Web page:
Granny was busy doing DIY stuff and came back from the local DIY store to find fourteen people sitting on the grass outside the chalet eating lunch. Everyone had brought a picnic lunch and were tucking in. Fortunately daughter had saved some food.

Presents were opened, admired and played with. The lads played football. A ball got stuck in a tree. They tried to dislodge it with a second ball, which got stuck. Sticks were waved at the tree, to no avail. Then the dads put their heads together. One of the dads gave the other a bunk up and he climbed into the tree and rescued the balls. Who’s a hero, then?

Then, in an unusual turn of events, the “party bags” were produced. In the middle of a party?!

“Kneel down”, said daughter to grandson. She tapped him on the shoulders “Arise Sir (name)”, and handed him a sword filled with jelly beans. She went round all the children in turn. Soon jelly bean eating children had formed themselves into a raggle taggle army and were running round the park looking to perform acts of daring do. Meanwhile the adults basked in the sun, listening to the unfolding events on one of the walkie talkies that had been left behind.

The conquering heroes returned and wanted to go swimming. The pool was empty and, for most of the time, we had it all to ourselves. Kids showed off their swimming prowess, practiced diving with spectacular results, and a game of ball ensued.

No visit to the seaside would be complete without a trip to the beach, so off they all went. Silence, and granny resumed her DIY. They returned bearing the treasures they had found. Stones and seaweed, mainly. Some of the kids were able to smuggle their treasures home. Others had to leave them on the veranda until next time.

Everyone tucked into burgers and then it was time for the biggest birthday cake you had ever seen – with no candles! So grandson struck and blew out a match instead. The adults grabbed him and he was duly bumped. He was lifted high in the air, “one, two , three, four, five, six, seven, one for luck!”, much to the bemusement of some of the kids, who had never seen such a thing before.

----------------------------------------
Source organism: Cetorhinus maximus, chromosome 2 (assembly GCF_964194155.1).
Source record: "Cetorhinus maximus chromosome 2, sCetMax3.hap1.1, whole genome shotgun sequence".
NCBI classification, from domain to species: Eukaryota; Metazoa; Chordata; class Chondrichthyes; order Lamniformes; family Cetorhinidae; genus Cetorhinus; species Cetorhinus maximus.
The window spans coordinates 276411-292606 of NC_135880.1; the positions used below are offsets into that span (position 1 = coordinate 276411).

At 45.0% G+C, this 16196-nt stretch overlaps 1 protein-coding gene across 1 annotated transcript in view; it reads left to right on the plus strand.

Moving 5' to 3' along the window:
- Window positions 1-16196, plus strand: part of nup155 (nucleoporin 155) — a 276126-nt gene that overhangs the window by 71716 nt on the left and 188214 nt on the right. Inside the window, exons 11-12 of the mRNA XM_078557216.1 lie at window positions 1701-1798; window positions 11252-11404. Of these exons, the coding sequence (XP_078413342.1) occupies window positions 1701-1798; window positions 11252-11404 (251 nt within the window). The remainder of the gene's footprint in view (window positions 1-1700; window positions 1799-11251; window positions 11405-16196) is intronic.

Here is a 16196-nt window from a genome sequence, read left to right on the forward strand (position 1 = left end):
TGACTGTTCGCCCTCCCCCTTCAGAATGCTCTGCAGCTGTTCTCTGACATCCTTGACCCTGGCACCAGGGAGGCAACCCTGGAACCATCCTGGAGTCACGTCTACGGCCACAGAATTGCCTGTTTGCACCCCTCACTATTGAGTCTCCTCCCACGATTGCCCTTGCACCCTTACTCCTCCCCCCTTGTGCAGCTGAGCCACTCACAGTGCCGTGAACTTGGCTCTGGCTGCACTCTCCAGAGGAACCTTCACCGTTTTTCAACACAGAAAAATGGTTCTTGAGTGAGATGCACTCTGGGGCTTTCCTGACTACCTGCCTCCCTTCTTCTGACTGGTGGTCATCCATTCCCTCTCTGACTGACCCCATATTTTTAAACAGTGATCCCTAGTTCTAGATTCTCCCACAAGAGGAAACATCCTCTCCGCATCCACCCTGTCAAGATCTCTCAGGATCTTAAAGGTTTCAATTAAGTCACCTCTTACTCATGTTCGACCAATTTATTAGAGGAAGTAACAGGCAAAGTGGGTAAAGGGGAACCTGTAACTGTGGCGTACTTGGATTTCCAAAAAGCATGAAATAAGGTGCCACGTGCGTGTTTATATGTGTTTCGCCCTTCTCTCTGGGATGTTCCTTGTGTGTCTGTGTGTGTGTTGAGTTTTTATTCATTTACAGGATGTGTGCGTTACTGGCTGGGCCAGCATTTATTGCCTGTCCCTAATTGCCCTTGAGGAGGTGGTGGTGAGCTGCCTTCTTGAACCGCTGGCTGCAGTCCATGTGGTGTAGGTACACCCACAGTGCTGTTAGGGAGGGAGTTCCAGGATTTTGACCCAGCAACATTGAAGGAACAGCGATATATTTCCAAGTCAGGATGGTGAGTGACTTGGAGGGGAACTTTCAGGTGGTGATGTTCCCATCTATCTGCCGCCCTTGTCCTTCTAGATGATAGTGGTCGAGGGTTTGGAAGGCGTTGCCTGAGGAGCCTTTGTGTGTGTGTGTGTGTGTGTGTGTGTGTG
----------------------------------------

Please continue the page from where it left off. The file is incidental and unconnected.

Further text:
One last swing on the swings, and it was time to go home. See you at school on Monday.



Happy birthday grandson

The children were in bed. We put up bunting and banners, blew up balloons, wrapped parcels and went to bed ourselves.

I was woken at 5.15 am by oldest grandson knocking on the wall. The whole chalet could hear! As the nearest adult, I took it upon myself to go and tell him off and create the first chalet rule: no knocking on the walls.

Later, Nanny Sally and I were woken by kisses from the children, and the birthday celebrations began. Middle grandson opened his presents, light sabres, a wii game, pogo stick, books and what he thought was football pyjamas.

Actually it was Grandad Martin’s favourite football team’s strip, that you could actually put on and play football in. Not surprising that grandson thought they were pyjamas. Grandad gives pyjamas to all his grandkids at Christmas. Needless to say, grandson put the strip on and didn’t take it off for the rest of the day! Son in law is definitely outnumbered, everyone else in the family appears to support Grandad’s team!

The kids played in the park; went running; played swingball; went on adventures with the new walkie talkies; went swimming and played an endless game of football: while the adults chilled, knitted or read.

Birthday cake was eaten and it was time to go home. I took son and his children back to the station. They had cycled and walked the two and a half miles from the station. When you are four and six, that’s no mean feat. They showed me the way they came, and I learnt a new short cut.

We loaded up a barrow and took everything back to the cars in the car park. We said our farewells and left. We’ll be back next week.